About Internet Connections

ISPs (Internet service providers) are companies that give access to the Internet through network connections. The rate at which a network connection can send data is known as bandwidth: for example, 10 megabits per second (Mbps).

A high-speed Internet connection, such as a cable modem, DSL (Digital Subscriber Line), or fiber, is known as a broadband connection. Broadband connections are much faster than dial-up connections. The bandwidth of a dial-up connection is less than .1 Mbps, while a cable modem can be 5 Mbps or more. The bandwidth of a fiber optic connection is even higher.

Typical speeds for cable modems are usually lower than the maximum speeds, because each computer in a neighborhood is a member of a LAN. Each computer in that LAN uses some of the bandwidth. Because of this shared-medium system, cable modem connections can become slow when more users are on the network.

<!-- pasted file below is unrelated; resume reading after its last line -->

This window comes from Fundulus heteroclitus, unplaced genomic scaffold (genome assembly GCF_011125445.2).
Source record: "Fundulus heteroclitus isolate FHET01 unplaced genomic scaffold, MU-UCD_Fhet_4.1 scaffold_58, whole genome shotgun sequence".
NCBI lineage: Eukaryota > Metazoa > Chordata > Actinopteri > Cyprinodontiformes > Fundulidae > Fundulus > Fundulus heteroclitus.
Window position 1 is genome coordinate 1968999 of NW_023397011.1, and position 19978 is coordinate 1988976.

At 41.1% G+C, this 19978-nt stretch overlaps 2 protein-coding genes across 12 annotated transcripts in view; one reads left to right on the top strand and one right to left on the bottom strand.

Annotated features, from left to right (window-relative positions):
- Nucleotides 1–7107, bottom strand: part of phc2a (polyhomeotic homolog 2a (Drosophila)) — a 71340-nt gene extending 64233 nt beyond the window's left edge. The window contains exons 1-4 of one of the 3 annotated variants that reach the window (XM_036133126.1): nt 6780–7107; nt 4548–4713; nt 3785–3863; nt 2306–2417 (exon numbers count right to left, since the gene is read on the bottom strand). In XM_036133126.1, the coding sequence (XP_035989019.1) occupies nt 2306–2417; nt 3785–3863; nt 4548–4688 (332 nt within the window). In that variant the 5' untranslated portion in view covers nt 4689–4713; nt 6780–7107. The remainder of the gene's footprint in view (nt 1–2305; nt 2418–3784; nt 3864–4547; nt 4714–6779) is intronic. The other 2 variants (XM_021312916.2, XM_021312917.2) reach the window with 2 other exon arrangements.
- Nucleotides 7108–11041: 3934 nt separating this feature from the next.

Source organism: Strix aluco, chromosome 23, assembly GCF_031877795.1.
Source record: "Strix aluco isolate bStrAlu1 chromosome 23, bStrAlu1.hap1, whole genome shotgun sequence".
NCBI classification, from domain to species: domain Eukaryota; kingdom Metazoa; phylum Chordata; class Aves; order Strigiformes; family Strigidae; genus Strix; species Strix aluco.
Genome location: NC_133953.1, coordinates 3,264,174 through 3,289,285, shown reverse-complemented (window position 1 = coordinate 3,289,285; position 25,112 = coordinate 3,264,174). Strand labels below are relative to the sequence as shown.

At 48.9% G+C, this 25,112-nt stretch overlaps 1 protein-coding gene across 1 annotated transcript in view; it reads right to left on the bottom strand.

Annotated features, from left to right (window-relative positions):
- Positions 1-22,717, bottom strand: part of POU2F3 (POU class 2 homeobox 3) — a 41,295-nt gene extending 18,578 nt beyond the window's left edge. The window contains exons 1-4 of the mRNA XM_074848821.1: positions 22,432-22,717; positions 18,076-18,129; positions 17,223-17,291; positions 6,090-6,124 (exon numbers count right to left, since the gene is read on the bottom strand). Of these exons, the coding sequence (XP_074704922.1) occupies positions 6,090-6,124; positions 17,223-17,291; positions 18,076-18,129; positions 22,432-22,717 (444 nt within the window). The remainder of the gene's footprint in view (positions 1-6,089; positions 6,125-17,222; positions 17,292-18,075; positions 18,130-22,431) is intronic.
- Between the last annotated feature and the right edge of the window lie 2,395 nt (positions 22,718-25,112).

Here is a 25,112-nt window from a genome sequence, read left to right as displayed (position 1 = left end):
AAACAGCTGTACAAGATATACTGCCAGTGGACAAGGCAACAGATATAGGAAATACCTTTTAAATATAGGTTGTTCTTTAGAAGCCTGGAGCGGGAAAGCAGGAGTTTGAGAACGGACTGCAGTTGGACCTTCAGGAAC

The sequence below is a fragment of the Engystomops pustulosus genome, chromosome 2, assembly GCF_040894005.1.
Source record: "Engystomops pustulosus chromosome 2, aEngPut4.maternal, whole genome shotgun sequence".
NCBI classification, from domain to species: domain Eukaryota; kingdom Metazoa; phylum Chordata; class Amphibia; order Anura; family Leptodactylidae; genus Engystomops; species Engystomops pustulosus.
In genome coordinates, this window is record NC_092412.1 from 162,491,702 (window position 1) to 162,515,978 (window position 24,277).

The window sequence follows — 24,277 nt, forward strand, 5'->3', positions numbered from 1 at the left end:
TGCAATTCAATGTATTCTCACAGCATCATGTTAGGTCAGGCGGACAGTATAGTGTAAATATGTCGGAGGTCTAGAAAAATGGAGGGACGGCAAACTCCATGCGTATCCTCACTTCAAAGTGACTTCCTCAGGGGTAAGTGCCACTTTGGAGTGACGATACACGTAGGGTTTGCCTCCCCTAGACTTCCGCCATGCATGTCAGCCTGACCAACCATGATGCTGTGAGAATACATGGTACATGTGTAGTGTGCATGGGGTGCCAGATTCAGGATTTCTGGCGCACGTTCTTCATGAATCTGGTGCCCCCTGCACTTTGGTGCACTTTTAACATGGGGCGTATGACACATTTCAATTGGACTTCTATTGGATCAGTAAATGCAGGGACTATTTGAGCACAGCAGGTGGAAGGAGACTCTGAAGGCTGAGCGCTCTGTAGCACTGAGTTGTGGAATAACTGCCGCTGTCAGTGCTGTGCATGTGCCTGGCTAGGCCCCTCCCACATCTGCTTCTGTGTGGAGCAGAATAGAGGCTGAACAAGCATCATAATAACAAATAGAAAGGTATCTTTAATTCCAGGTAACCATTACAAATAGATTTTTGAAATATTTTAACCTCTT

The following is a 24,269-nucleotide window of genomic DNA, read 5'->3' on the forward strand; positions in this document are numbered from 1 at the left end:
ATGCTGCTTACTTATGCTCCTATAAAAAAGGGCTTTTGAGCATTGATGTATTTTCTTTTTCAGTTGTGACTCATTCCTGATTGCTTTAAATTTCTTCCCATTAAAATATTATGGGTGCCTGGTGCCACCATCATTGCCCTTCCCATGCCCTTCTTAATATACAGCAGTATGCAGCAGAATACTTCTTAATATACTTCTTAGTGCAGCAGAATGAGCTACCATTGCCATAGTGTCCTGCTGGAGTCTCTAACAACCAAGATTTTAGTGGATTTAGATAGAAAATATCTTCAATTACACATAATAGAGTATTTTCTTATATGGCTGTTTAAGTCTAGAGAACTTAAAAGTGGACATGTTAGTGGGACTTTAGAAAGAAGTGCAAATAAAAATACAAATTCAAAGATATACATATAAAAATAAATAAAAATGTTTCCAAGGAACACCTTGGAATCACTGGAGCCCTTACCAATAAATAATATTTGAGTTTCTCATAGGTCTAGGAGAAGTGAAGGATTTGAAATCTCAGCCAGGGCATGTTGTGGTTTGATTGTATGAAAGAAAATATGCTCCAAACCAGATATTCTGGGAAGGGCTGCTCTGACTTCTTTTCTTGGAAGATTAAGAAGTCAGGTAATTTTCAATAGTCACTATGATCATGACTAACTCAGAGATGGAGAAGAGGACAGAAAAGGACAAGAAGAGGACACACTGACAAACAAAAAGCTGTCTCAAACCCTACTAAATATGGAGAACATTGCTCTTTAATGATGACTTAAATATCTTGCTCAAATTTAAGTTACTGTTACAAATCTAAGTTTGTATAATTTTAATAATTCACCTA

DSL connections supply constant bandwidth, but they are usually slower than cable modem connections. Also, the bandwidth is only constant between your home or office and the DSL central office. The DSL central office cannot guarantee a good connection to a website or network.

How Information Travels on the Internet

The data that you send through the Internet is cut into units, or packets. Each packet includes the Internet address of the destination. The packets that make up a connection can use different routes through the Internet. When they all get to their destination, they are assembled back into the original order. To make sure that the packets get to the destination, address information is added to the packets.

Diagram showing flow of packets traveling on Internet

See Also

About IP Addresses

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